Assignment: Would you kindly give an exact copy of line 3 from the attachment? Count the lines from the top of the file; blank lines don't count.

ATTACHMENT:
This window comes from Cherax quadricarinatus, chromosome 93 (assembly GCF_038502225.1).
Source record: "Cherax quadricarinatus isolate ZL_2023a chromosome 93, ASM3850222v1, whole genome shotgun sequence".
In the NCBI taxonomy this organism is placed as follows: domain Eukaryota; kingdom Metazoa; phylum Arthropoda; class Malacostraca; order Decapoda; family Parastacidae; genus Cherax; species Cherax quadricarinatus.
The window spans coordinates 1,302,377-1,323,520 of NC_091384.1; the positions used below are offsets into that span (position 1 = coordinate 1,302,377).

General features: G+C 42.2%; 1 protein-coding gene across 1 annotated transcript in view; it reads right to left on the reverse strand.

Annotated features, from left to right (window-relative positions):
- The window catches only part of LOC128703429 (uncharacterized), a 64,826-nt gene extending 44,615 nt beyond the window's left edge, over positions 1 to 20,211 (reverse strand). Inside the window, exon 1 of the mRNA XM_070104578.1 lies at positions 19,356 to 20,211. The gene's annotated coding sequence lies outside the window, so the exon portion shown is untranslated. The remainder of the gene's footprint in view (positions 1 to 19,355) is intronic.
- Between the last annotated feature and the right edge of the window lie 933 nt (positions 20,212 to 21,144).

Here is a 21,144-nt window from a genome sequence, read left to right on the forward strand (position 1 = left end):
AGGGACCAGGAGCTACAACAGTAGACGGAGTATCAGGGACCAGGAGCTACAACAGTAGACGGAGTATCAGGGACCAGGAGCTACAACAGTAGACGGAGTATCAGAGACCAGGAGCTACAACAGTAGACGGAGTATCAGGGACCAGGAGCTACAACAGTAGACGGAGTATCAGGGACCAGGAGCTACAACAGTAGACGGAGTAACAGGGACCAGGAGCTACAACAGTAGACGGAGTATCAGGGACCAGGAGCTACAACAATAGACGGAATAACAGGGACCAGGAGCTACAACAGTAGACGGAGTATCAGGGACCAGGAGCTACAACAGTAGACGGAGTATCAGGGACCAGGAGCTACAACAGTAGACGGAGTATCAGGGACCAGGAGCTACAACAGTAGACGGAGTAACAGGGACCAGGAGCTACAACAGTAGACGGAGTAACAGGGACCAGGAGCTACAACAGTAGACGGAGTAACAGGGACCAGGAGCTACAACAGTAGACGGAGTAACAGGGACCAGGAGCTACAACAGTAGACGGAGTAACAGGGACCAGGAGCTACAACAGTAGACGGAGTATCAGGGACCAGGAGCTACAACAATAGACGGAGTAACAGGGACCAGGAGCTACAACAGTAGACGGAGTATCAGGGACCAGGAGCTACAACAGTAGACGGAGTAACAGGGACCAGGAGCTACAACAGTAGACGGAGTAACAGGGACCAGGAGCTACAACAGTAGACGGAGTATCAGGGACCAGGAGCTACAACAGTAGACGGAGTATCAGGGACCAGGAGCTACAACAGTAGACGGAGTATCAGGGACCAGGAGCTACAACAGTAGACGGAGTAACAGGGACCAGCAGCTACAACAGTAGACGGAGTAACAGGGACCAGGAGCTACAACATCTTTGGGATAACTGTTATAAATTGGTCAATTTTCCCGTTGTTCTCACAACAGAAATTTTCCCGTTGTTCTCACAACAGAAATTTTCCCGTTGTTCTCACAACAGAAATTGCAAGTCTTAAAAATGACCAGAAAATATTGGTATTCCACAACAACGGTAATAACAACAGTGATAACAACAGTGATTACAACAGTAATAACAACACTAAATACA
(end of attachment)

In the NCBI taxonomy this organism is placed as follows: domain Eukaryota; kingdom Metazoa; phylum Arthropoda; class Malacostraca; order Decapoda; family Parastacidae; genus Cherax; species Cherax quadricarinatus.